This inquiry is suitable for older secondary school students who are familiar with the inquiry process. They need resilience to unpick the prompt - to explain the formula (or request a teacher's explanation) and to identify the constraint. Once the prompt is clear, students seem quick to speculate that it must be false because there are "so many types of numbers". However, when n is defined as a whole number, the prompt is true if n is a multiple of three. Students have reached this conclusion through the realisation that the maximum volume occurs when r = ⅔n.
In the first phase of this inquiry, students' questions often far outweigh statements or speculations:
- What does the prompt mean?
- Why is the volume of a cylinder πr2h? Is it always the same?
- Can you explain the formula?
- What are r, h and n?
- Is n a whole number?
- Does the answer depend on the value of n?
- Why do r and h have to equal n?
After a lengthy orientation phase, classes have decided to test the prompt by developing a collaborative inquiry with groups or pairs of students exploring for different values of n (restricted to whole numbers at first). The results for the values of r and h that give the maximum volume can be collected together in a table from which students induce the relationship between r, h and n by spotting patterns. Alternatively, students have graphed the volume given by each radius for a particular value of n, paying particular attention to the stationary point when it lies between whole number values of the radius. The class has gone on to compare the graphs, discussing why each one looks similar no matter what the value of n.
The inquiry has moved on to allowing n to be a terminating decimal. While this has not yielded any significant new insights, students have shown that any decimal divisible by three has a solution with the same number of decimal places as n. So if n = 6.18, for example, the maximum volume is given by r = 4.12 and h = 2.06. This has led students to attempt re-writing the contention in the prompt: "Given n to a specific degree of accuracy, r and h (that give the maximum volume) have the same degree of accuracy when n is divisible by three."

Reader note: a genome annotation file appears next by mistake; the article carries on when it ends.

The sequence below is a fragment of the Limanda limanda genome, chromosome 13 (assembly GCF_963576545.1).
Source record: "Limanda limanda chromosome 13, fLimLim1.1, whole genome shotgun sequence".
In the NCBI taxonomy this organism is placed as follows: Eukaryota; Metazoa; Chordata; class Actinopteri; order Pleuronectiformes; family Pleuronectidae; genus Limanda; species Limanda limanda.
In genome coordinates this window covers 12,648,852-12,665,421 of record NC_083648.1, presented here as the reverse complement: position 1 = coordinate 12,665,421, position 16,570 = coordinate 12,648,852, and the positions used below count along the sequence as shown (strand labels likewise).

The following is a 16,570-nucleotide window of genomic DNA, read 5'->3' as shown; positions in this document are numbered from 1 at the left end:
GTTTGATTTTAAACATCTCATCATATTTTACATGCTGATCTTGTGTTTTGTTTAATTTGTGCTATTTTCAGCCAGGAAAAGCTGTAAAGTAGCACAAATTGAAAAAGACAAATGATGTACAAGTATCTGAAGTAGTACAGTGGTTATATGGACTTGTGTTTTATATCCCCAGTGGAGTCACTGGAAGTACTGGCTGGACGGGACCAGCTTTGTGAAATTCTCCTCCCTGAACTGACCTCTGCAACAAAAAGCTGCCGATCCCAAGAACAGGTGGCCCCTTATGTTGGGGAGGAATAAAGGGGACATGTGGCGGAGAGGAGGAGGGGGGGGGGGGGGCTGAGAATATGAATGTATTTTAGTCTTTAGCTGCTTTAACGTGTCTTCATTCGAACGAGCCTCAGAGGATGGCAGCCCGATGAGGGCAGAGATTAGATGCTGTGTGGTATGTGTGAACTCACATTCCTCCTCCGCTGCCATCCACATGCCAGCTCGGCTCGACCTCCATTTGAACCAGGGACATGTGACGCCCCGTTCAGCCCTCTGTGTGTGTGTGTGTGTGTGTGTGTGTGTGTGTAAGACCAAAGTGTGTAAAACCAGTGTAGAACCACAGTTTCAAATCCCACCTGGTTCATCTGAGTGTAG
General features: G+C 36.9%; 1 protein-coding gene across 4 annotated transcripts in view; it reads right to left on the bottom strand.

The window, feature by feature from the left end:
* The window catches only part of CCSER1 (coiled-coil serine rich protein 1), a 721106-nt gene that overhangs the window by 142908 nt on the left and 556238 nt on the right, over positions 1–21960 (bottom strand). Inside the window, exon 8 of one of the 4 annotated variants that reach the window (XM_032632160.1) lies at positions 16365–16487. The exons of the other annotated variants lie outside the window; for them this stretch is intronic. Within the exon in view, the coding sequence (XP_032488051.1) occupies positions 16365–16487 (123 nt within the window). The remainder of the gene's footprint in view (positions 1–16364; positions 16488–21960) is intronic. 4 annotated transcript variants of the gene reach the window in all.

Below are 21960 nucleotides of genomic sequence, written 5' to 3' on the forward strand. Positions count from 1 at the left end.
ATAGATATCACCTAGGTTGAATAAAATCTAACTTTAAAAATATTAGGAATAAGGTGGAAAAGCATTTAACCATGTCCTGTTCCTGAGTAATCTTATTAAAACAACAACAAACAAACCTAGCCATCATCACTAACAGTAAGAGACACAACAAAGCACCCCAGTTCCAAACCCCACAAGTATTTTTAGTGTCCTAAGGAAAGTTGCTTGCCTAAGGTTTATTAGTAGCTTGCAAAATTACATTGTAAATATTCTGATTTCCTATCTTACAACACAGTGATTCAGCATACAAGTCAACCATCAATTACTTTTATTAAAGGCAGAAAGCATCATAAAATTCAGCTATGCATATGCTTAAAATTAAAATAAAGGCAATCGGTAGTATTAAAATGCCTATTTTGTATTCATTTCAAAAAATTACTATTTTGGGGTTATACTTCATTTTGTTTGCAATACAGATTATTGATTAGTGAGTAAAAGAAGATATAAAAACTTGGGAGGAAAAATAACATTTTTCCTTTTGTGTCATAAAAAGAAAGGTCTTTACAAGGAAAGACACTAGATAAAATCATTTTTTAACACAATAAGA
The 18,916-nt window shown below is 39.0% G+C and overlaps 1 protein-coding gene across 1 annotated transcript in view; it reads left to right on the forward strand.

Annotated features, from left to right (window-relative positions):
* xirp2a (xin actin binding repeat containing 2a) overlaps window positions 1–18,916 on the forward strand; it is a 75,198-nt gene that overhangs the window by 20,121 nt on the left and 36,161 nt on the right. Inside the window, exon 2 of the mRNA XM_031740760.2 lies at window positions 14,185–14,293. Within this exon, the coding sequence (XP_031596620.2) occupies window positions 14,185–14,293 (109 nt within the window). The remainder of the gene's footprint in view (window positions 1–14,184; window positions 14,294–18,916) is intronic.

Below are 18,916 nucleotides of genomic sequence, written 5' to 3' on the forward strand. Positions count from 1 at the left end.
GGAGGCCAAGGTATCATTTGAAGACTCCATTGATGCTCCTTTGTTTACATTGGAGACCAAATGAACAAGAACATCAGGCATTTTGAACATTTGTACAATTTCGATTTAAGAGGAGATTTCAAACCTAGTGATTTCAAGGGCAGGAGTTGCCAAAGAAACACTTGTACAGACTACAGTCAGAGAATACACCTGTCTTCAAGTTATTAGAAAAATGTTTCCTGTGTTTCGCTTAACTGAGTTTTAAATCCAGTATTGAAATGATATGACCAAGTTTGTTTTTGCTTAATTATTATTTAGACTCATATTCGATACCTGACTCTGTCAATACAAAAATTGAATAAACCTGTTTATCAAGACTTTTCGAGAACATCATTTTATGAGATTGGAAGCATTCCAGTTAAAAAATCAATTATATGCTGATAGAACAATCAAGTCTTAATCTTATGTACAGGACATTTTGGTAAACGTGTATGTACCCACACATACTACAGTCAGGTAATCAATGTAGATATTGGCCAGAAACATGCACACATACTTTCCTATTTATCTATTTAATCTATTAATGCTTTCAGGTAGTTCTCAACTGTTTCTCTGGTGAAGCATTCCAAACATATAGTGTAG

Up to this point in the inquiry, students have often been heavily involved in calculating the volume of cylinders. It can be necessary, therefore, for the teacher to guide the class towards reflecting on exactly what has happened and what it means in regard to the aim set at the start - that is, to evaluate if the prompt is true. Furthermore, students should be encouraged to consider why the maximum volume occurs when the ratio of radius to height is 2:1.
While there are a number of pathways to pursue at this point, each one could result in another round of exploratory calculations leading to the induction of a new result. The inquiry teacher might judge this to be too repetitive and introduce calculus to prove the general result (see below). By working out a derivative, students can deduce the new results, rather than continue to substitute numbers into a formula.
- Change the constraint in the prompt - for example, 2r + h = n.
- Find the maximum volume of other solids given a constraint - for example, the volume of a pyramid with the sum of the base side length and height equal to some n.
- Explore the r and h that give the minimum volume.